Loomio is part of a new wave of entrepreneurs figuring out how to finance a more democratic, values-centered online economy.
Whatever happened to the 15-M Movement? Where did Occupy go?
How did we get to a state where corporations seem to have more legal (and financial) access to life, liberty and the pursuit of happiness than the average citizen?
…the next political phase of the campaign started by Occupy is now starting to emerge.
For us, the misunderstanding of Occupy-style politics concerns the criteria by which Occupy-style movements are measured.
Apparently, somebody in the retail industry was also worried that protests would cut into their sales.
We begin today with a look at how Tuesday’s election signaled a sea change in New York City as voters chose a candidate who repeatedly emphasized his progressive vision.
Understanding social movements, what causes them and makes them succeed, are the elusive questions that David Graeber’s latest book, The Democracy Project. A History. A Crisis. A Movement, confronts in response to the contemporary Occupy movement.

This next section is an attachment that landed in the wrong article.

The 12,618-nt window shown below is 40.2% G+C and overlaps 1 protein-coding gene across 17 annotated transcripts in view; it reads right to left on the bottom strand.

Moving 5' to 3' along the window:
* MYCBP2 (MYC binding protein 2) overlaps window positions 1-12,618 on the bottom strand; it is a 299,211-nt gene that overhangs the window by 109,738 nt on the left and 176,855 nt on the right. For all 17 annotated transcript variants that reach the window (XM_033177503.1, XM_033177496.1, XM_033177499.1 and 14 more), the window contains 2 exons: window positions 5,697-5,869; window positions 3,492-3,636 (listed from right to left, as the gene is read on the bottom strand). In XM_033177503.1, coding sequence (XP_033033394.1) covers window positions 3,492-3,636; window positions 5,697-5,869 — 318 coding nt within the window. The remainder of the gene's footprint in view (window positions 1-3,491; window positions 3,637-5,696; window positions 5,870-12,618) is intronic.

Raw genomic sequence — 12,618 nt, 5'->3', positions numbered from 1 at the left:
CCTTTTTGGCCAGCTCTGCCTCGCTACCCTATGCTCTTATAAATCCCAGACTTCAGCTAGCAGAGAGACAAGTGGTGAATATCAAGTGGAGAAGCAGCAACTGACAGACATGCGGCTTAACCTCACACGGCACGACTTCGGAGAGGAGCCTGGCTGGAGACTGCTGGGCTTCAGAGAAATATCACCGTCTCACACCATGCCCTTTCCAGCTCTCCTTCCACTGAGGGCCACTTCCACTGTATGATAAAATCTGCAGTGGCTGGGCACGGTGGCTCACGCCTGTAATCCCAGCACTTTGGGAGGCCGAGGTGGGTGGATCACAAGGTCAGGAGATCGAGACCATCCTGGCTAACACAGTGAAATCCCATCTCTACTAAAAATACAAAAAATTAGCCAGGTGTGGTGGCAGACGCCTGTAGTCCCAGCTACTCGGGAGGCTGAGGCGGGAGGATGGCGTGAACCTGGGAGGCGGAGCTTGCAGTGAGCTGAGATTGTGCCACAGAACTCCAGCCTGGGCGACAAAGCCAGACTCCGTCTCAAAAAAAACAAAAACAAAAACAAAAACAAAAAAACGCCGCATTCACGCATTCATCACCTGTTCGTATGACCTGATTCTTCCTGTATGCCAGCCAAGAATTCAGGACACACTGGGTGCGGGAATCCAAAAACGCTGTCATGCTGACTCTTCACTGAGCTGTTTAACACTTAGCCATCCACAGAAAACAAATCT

In the new space that appears, however briefly, the old rules no longer apply.
Ten years ago, as a contrarian and a person who prefers not to see others suffer, I tried to undermine despair with the case for hope.
David Graeber, who was actively involved in the early days of Occupy Wall Street and continues to work to advance its principles, starts his new book The Democracy Project with a fascinating (if long) personal history of how OWS found its legs and what it had to deal with (notably the brutal suppression of November 2011 when the governments of the day decided to shut down the protest through a sustained, globally coordinated and ruthless operation, and the disgraceful behaviour of the media ‘covering’ the movement, and then abruptly not covering it at all).
Setting aside the discussion of international conflict, what will be the options of nations for dealing internally with economic decline? So far, the first resort of many countries has been fiscal austerity.